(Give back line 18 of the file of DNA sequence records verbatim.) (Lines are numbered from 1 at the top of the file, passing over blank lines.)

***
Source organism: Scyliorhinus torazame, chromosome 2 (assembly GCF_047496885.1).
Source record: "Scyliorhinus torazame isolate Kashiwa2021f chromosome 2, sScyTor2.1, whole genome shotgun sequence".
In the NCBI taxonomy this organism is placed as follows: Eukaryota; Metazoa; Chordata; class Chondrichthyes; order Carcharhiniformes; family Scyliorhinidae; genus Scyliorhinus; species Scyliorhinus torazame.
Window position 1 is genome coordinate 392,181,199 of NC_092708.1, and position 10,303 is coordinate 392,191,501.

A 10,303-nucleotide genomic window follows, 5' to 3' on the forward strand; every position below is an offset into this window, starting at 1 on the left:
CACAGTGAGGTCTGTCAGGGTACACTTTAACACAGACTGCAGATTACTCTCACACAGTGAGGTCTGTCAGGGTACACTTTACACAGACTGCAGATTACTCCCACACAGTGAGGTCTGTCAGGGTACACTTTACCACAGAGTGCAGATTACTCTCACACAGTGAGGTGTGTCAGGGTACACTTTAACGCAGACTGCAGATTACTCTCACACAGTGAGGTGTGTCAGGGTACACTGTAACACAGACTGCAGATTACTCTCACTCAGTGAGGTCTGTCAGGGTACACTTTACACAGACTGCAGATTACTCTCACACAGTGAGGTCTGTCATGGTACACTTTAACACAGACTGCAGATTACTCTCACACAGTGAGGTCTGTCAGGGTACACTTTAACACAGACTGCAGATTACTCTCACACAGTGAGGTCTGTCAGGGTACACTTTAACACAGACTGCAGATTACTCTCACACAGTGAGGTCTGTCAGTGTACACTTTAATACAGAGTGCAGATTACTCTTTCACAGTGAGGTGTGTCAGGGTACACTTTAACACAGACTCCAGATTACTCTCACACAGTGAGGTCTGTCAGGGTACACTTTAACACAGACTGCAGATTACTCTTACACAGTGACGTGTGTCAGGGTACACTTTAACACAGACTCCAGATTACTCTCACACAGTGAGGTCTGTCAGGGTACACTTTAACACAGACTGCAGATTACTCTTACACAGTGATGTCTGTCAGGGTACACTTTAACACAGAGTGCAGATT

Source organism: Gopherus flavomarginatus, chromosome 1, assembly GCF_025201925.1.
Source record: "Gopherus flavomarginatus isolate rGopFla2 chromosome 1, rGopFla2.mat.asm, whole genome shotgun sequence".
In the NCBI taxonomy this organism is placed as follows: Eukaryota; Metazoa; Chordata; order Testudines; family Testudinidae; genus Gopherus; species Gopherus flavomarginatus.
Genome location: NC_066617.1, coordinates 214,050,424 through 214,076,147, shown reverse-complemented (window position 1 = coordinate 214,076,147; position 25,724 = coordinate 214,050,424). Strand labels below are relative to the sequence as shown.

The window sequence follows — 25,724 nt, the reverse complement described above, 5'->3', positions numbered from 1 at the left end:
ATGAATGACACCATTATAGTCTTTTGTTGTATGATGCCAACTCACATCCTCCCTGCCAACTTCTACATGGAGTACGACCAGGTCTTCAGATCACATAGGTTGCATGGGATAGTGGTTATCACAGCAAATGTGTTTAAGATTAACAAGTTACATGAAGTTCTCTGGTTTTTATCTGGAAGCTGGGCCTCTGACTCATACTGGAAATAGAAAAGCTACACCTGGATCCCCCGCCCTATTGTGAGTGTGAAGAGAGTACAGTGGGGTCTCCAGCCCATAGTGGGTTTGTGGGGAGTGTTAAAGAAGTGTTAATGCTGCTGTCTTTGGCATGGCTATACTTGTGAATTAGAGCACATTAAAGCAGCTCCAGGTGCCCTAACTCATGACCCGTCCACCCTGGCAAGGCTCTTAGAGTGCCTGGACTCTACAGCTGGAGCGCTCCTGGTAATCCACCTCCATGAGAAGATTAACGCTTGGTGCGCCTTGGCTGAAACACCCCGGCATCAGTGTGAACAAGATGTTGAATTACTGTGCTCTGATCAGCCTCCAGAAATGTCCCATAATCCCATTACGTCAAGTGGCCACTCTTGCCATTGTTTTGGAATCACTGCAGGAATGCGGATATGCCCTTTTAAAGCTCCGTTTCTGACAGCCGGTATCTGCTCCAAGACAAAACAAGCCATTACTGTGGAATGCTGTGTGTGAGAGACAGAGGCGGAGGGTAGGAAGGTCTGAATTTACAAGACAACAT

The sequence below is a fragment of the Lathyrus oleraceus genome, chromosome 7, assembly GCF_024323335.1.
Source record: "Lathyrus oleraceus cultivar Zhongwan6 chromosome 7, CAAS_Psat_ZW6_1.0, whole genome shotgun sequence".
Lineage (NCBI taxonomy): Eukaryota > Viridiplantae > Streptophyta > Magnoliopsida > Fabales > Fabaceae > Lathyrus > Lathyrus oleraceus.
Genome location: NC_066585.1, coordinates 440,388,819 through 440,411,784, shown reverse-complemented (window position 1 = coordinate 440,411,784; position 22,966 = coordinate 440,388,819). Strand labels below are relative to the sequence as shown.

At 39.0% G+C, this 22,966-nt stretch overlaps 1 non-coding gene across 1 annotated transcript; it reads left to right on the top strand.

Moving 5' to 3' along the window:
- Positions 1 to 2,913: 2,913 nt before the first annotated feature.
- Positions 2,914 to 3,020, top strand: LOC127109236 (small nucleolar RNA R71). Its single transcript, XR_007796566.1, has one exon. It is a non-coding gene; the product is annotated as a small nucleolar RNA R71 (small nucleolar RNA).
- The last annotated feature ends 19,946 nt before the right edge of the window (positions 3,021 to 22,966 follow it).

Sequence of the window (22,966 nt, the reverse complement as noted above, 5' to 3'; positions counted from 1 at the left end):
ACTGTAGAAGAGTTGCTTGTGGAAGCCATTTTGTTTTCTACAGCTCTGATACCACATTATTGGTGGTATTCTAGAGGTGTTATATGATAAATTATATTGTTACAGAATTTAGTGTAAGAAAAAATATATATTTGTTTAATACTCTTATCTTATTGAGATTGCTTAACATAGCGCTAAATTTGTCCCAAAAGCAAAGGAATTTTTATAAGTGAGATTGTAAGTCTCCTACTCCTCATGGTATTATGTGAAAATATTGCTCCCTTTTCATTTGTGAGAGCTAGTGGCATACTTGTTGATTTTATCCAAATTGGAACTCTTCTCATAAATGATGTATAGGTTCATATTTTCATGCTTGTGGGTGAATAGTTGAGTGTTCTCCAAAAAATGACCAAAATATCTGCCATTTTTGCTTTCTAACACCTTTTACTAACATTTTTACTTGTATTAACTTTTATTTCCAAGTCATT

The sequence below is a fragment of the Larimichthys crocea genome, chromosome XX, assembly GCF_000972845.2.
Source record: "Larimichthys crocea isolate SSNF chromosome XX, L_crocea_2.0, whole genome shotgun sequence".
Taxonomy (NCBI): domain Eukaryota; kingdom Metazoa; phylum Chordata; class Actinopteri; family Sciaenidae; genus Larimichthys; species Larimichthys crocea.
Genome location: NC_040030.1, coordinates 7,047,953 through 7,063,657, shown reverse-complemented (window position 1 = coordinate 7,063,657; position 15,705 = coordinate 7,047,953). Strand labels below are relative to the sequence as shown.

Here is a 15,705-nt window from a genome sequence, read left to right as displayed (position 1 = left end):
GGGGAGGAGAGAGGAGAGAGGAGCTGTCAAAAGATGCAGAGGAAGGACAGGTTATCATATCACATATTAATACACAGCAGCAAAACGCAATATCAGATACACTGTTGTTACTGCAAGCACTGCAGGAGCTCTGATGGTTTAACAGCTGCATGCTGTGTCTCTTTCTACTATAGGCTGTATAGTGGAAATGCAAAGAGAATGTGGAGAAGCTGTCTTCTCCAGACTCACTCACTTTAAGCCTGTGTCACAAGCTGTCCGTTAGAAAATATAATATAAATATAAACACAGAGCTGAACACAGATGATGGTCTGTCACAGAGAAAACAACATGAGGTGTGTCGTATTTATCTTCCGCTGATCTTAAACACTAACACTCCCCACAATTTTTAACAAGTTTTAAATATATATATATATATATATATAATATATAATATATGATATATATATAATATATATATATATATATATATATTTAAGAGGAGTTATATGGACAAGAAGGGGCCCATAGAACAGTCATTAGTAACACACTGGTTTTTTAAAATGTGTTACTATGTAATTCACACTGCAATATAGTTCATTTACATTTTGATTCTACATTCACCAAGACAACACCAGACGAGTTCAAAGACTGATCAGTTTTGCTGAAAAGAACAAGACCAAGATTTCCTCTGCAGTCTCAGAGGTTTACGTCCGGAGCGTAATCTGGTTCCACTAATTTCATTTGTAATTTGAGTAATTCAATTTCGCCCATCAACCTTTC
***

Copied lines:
Moving 5' to 3' along the window: